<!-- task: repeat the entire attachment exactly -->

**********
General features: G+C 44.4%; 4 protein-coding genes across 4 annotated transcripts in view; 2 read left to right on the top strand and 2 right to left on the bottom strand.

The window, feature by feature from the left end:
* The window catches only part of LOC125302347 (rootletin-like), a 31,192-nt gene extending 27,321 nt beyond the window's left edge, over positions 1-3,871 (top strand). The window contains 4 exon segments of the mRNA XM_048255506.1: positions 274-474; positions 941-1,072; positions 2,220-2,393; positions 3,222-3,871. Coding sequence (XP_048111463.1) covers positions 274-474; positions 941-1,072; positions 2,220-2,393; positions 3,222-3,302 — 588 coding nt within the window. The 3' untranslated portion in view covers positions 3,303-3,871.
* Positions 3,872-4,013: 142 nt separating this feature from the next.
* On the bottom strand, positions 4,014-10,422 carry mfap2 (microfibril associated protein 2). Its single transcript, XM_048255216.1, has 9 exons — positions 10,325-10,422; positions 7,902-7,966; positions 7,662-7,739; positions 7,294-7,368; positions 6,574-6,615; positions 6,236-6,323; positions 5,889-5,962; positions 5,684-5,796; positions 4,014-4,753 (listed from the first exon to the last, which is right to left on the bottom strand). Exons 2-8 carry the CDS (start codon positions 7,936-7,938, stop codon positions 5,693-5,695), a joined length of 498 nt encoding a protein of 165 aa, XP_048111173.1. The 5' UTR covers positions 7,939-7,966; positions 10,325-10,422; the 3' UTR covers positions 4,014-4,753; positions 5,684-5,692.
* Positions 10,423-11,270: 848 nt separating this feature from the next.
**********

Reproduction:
General features: G+C 44.4%; 4 protein-coding genes across 4 annotated transcripts in view; 2 read left to right on the top strand and 2 right to left on the bottom strand.

The window, feature by feature from the left end:
* The window catches only part of LOC125302347 (rootletin-like), a 31,192-nt gene extending 27,321 nt beyond the window's left edge, over positions 1-3,871 (top strand). The window contains 4 exon segments of the mRNA XM_048255506.1: positions 274-474; positions 941-1,072; positions 2,220-2,393; positions 3,222-3,871. Coding sequence (XP_048111463.1) covers positions 274-474; positions 941-1,072; positions 2,220-2,393; positions 3,222-3,302 — 588 coding nt within the window. The 3' untranslated portion in view covers positions 3,303-3,871.
* Positions 3,872-4,013: 142 nt separating this feature from the next.
* On the bottom strand, positions 4,014-10,422 carry mfap2 (microfibril associated protein 2). Its single transcript, XM_048255216.1, has 9 exons — positions 10,325-10,422; positions 7,902-7,966; positions 7,662-7,739; positions 7,294-7,368; positions 6,574-6,615; positions 6,236-6,323; positions 5,889-5,962; positions 5,684-5,796; positions 4,014-4,753 (listed from the first exon to the last, which is right to left on the bottom strand). Exons 2-8 carry the CDS (start codon positions 7,936-7,938, stop codon positions 5,693-5,695), a joined length of 498 nt encoding a protein of 165 aa, XP_048111173.1. The 5' UTR covers positions 7,939-7,966; positions 10,325-10,422; the 3' UTR covers positions 4,014-4,753; positions 5,684-5,692.
* Positions 10,423-11,270: 848 nt separating this feature from the next.